By USAG Stuttgart Religious Support Office
December always seems like a busy month with lots of preparation for the holidays, and vacation time for some families. December is a significant month for religions as well. The common theme is light overcomes darkness throughout most of these celebrations. Briefly explore some of these “Holy Days” and some of the places to find additional resources.
Advent Calendar and the Advent Wreath
Within the Christian faiths, Advent is a time of preparation for the Birth of Christ as well as the Second Coming of Christ. There are many traditions that are a part of Advent including the Advent Calendar and the Advent Wreath. The advent wreath consists of four candles—each representing a Sunday in Advent and evergreen. Each Sunday the candle is lit as prayers and Scripture are read. The Advent Calendar was first used by German Lutherans and is still quite popular today as a way to count down the days until Christmas.
There are online Advent Calendars that can be used in place of a traditional one.
- For families: http://www.beliefnet.com/Faiths/Religious-Observances/Advent.aspx
- For young adults: http://bustedhalo.com/features/advent-calendar-2015
Wiccans and Druids celebrate the Winter Solstice. Wiccan celebration is also known as “Yule.” This is a celebration of the sun’s rebirth as the days now become longer and the nights become shorter. There are several different traditions here as well. Wiccans see Yule as a time to spend with friends and family, exchange gifts and honor the sun. Homes are decorated with red, green and white decorations. Evergreen is used to decorate as well.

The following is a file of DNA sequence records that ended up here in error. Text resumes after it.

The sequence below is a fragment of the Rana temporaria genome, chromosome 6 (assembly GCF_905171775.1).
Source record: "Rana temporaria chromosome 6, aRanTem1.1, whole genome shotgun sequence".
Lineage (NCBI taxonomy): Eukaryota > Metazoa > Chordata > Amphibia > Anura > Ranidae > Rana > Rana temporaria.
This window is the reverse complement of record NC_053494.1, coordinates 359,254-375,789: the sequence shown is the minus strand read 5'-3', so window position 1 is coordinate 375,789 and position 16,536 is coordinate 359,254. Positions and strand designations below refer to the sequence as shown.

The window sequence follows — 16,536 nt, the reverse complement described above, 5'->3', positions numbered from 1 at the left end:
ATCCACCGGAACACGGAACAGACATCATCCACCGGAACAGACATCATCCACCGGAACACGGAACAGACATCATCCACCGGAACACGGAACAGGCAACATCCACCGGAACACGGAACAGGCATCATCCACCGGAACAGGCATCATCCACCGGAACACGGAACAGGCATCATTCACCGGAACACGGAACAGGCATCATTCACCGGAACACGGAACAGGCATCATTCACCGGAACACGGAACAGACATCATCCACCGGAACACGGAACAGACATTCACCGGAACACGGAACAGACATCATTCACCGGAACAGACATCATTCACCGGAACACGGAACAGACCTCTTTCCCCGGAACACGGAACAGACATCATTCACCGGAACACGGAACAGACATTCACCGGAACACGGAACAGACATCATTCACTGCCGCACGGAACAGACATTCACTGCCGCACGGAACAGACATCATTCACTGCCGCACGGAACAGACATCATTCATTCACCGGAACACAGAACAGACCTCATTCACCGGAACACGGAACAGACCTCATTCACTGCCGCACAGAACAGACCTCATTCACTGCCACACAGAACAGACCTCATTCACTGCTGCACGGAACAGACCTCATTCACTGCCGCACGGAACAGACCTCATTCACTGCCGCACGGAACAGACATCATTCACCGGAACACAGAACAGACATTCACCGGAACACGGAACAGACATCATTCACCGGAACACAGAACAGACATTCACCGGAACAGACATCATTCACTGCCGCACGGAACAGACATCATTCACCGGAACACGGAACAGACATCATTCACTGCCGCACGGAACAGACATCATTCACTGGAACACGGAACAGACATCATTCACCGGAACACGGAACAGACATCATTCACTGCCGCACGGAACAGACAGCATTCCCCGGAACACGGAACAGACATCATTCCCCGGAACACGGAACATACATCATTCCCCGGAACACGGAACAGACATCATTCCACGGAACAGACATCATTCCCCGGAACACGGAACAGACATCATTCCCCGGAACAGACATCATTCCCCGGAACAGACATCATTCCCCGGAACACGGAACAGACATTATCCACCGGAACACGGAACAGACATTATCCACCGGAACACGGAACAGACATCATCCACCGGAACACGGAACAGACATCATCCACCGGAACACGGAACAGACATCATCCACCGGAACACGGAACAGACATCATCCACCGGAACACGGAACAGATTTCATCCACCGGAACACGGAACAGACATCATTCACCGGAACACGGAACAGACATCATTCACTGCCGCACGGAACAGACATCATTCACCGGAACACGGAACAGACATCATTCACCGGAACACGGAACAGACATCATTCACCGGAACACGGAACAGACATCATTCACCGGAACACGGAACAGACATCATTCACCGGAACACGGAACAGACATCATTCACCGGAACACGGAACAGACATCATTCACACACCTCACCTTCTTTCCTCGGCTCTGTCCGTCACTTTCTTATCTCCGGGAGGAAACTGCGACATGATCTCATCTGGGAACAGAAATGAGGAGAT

For more information, check out the following website http://paganwiccan.about.com/od/yulethelongestnight/a/About_Yule.htm.
The Jewish faith celebrates Hanukkah. Hanukkah is one of the most well-known and holiest of days for the Jewish faith—known as the festival of lights. It is a celebration of eight days. A menorah is a nine candle stand is used for families celebrating the festival. The prayers, blessings and songs are said together as a family as the candles are light each evening. “On Sabbath eve, Hanukkah candles are lit before sunset; on Saturday night, after nightfall. The light of freedom overcoming the darkness of tyranny is a key Hanukkah message.” (Jewish Chaplain Council Brochure) Gift giving is a part of the celebration.
For more information visit the Jewish Welfare Board’s website at http://jcca.org/jwb/holiday-resources/ or http://www.chabad.org/holidays/chanukah/default_cdo/jewish/Hanukkah.htm.
Eid Milad ul-Nabi
Finally towards the end of December Islam will celebrate the birth of Muhammed—Eid Milad ul-Nabi. Muhammed is known not only as the great prophet that delivered the Qu’ran but also as the great prophet that delivered divine mercy to the world. The celebrations include decorations, and songs of praise for Muhammed. The celebration of the birth of Muhammed is known as Mawlid.
There are several different websites for more information on this celebration, visit www.whyislam.org or www.bbc.co.uk/religion/religions/islam/holydays/miladunnabi.shtml.
While this was merely a summary of several of the religious Holy Days within December, the Religious Support Office encourages every individual to take some time to explore how their faith celebrates its Holy Days during December. As always, the Religious Support Office is available to provide literature and resources for the different faith traditions.
For information on the RSO or to contact the Chaplain’s office, visit www.stuttgart.army.mil/services-rso.html.